Rising protectionism is taking a toll on global trade

Growing aversion to trade pacts is affecting growth and questioning the essence of openness

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Published: Mon 28 Nov 2016, 4:42 PM

Last updated: Mon 28 Nov 2016, 9:32 PM

Does Donald Trump's election as United States President mean that globalisation is dead, or are reports of the process' demise greatly exaggerated? If globalisation is only partly incapacitated, not terminally ill, should we worry? How much will slower trade growth, now in the offing, matter for the global economy?
World trade growth would be slowing down, even without Trump in office. Its growth was already flat in the first quarter of 2016, and it fell by nearly one per cent in the second quarter. This continues a prior trend: since 2010, global trade has grown at an annual rate of barely 2 per cent. Together with the fact that worldwide production of goods and services has been rising by more than 3 per cent, this means that the trade-to-GDP ratio has been falling, in contrast to its steady upward march in earlier years.
This disturbing trajectory, argue the mavens of globalisation, reflects the resurgent protectionism manifest in popular opposition to the Trans-Pacific Partnership (TPP) and the Transatlantic Trade and Investment Partnership (TTIP), and now in Trump's electoral victory. It means that the benefits of openness and specialisation are being squandered. Causality in economics may be elusive, but in this case it is clear. So far, slower trade growth has been the result of slower GDP growth, not the other way around. This is particularly evident in the case of investment spending, which has fallen sharply since the global financial crisis. Investment spending is trade-intensive, because countries rely disproportionately on a relatively small handful of producers, like Germany, for sophisticated capital goods.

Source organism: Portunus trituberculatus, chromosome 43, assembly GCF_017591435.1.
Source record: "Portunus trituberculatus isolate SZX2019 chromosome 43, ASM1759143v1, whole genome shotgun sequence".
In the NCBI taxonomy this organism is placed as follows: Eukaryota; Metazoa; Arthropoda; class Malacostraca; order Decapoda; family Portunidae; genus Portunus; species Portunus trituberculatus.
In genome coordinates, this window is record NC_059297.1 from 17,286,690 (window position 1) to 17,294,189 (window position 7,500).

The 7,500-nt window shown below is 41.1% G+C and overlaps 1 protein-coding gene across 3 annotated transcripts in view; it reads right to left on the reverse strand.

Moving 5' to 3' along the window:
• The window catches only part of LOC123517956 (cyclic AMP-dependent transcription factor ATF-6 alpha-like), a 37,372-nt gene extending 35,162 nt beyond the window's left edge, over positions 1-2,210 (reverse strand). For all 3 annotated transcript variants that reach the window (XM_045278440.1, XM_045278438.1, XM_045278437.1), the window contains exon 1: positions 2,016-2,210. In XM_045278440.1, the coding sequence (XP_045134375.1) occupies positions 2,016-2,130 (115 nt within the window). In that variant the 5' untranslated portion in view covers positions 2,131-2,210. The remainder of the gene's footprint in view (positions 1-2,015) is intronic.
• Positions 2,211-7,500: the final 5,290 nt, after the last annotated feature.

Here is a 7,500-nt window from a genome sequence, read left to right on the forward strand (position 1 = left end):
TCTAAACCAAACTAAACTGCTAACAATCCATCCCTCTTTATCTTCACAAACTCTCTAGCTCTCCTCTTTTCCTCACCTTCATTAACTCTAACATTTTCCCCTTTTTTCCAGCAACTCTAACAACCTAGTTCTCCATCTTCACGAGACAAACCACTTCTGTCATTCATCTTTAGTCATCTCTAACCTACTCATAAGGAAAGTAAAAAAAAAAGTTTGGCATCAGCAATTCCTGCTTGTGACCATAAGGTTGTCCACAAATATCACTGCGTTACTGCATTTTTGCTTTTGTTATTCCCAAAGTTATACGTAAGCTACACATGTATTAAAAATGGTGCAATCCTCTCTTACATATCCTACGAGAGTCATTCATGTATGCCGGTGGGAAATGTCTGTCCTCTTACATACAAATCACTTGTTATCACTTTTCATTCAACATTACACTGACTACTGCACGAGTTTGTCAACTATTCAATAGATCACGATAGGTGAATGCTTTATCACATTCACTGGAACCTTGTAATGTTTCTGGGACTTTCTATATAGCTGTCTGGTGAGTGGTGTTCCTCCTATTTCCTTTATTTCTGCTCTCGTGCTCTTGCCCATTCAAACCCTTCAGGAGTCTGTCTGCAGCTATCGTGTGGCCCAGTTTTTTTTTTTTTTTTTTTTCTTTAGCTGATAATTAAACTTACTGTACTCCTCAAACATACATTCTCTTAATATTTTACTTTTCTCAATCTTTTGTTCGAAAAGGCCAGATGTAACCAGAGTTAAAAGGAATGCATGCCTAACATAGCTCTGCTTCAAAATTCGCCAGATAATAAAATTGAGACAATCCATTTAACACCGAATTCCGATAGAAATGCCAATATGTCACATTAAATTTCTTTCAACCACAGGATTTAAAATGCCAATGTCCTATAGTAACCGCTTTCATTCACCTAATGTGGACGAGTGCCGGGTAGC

In addition, slower trade growth reflects China's economic deceleration. Until 2011 China was growing at double-digit rates, and its exports and imports were growing even faster. China's growth has now slowed by a third, leading to slower growth of its trade. China's growth miracle, benefiting a fifth of the earth's population, is the most important economic event of the last quarter-century. But it can happen only once. And now that the phase of catch-up growth is over for China, this engine of global trade will slow. The other engine of world trade has been global supply chains. Trade in parts and components has benefited from falling transport costs, reflecting containerisation and related advances in logistics. But efficiency in shipping is unlikely to continue to improve faster than efficiency in the production of what is being shipped. Already, motor-vehicle manufacturers ship an automotive transmission across the US-Mexican border. At some point, unpacking that production process still further will reach the point of diminishing returns.
So should we worry that trade is growing more slowly? Yes, but only in the sense that a doctor worries when a patient runs a fever. Fever is rarely life-threatening; rather, it is a symptom of an underlying condition. In this case, the condition is slow economic growth, also known as secular stagnation, caused by depressed investment, which in turn reflects financial problems and policy uncertainty.
This, then, is the underlying condition. Trade agreements like the TPP and TTIP address it only obliquely. Increased spending on infrastructure by governments to boost investment and growth directly is more to the point. But whether the Trump administration and the new US Congress can design and implement a programme of productive infrastructure spending remains to be seen. More generally, a political consensus is needed on growth-promoting policies, so that investment is not held hostage to political infighting.
Barry Eichengreen is Professor of Economics at the University of California, Berkeley. - Project Syndicate

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